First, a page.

Discipline: The helper!

We’ve had plenty of Discipline ideas before if you have several (or a whole class!) of misbehaving kids.

And today’s discipline technique is for when you are lucky (or unlucky!) enough to have just one difficult student.

And it is very simple:

Make them your executive assistant for the day!

He/She comes to the front and helps you out, doing demo discussions, helping explain things etc.

Very often if there is just one problem student in the class it’s because they aren’t being challenged enough.

So making them your assistant can do wonders.

Have you tried this before? Β Do let us know how you got on in the comments.

Or check out the previous Discipline ideas

Be genki,


Richard Graham

I'm on a mission to make education Genkiβ€”fun, exciting, and full of life! Genki English has now been researched by Harvard University and licensed by the British Council around the world. The results have been magical! Now I'm here to help you teach amazing lessons, with all the materials prepared for you, and to double your teaching income so you can sustainably help many more students in the future!

13 Responses to “Discipline: The helper!”

  1. Uli

    yes I have tried it before and it works.
    Great idea!

  2. Nena

    Yes, it definitely works!
    I have a little boy who in my class that is a terrible…he can’t sit still, can stop talking, he would never finish anything he started in his notebook.. etc. The other teachers complain about him in the same way, his classmates pick on him, etc. I used to spend most of the teaching time telling him to go back to his seat, to be quiet, to do the work till one day I decided to adopt a different strategy. I told them that from now on I was going to give out stickers (big shiny ones for excellent work, smaller ones for good or draw an unhappy face for bad messy work. We were working on people description with has got and they had to draw all the different types of hair (long short, curly wavy straight, spiky, etc) the last drawing was of themselves as they are and one of how they would like to be. He was sitting in front of the class and I saw he was trying his best to keep it clean, so I would encourage and show the class…”look everyone: He’s doing a great job, this is what I want, etc. The last 2 pictures were of him as he is: short straight dark brown hair and as he wished he could be: long spiky green and red hair very funny picture. He got his big shinny sticker, he was so proud, he asked if he could take his notebook home to show his parents…etc. The next time he told me his parents were really happy and gave him a special treat for doing such a good job…and I started praising any good behavior and getting him involved from the beginning of the class by asking him to hand out the notebooks to erase the blackboard etc. He was never a problem again!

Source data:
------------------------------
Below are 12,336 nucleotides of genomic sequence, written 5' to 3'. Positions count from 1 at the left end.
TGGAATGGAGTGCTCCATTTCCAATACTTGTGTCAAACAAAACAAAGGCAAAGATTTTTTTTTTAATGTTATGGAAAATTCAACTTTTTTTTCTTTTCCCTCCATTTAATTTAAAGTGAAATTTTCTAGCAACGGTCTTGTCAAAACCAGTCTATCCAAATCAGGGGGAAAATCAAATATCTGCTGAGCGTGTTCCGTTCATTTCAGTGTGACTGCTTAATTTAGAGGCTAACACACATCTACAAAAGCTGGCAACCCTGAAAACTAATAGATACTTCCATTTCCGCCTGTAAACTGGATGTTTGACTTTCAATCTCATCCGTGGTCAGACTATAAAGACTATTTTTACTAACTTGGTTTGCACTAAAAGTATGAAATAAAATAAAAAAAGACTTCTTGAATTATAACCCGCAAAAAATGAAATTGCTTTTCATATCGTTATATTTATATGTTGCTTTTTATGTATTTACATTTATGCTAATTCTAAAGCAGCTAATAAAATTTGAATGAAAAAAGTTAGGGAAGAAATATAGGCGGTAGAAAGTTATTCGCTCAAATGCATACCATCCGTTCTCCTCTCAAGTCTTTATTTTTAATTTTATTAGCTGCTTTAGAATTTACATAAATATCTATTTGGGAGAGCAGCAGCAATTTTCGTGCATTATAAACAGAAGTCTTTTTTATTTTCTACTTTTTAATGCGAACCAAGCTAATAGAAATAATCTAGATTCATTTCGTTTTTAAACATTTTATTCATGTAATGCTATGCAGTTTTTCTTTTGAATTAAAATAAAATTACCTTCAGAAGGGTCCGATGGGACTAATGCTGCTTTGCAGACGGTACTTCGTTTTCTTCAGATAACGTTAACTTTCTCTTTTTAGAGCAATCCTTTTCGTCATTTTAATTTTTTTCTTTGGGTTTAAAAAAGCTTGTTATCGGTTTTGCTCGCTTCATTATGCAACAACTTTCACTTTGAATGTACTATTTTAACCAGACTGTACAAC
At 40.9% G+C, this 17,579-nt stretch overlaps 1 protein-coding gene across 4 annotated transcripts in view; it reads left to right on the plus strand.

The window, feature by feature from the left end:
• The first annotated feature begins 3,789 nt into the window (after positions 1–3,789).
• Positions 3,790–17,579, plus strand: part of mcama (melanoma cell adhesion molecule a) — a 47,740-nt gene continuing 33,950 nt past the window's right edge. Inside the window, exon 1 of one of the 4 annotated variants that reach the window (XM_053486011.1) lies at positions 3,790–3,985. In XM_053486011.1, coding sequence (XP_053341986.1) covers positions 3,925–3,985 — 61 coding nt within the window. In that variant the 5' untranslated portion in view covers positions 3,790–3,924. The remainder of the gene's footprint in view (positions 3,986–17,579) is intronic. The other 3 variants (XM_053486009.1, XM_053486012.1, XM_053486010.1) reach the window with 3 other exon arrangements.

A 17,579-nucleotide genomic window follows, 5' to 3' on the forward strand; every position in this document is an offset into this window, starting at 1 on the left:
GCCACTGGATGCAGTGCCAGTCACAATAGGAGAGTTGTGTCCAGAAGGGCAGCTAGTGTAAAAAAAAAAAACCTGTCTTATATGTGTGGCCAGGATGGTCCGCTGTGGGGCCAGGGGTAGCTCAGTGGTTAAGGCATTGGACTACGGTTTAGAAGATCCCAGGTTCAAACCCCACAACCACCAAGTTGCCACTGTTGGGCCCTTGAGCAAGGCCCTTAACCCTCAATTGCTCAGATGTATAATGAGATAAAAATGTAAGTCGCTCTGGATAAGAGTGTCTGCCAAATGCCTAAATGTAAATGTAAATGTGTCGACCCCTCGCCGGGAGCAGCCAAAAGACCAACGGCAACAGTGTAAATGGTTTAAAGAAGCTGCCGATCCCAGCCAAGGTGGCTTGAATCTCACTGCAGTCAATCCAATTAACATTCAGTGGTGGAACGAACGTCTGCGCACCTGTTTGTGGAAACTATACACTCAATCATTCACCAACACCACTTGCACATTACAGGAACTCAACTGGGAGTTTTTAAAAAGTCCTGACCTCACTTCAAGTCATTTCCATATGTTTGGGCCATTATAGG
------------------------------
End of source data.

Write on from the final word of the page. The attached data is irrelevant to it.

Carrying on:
3. Anne

    Hello! Yes, I would like to agree that this is indeed an effective way to give importance to a child and at the same time giving them responsibility which keeps them on the right track.


  4. Ron

    I have a student that would constantly talk when I was trying to teach. I noticed he was often mocking or mimicking me. One day I decided to have him help me teach the lesson. He was pretending he was doing it anyway. I had him hold up my flash cards, and since I always ask the same questions I simply had him ask them to the class. It worked, he had already proven he could do it by mimicking me, and he had fun helping me out, which led to an incredibly productive class.

  5. Joe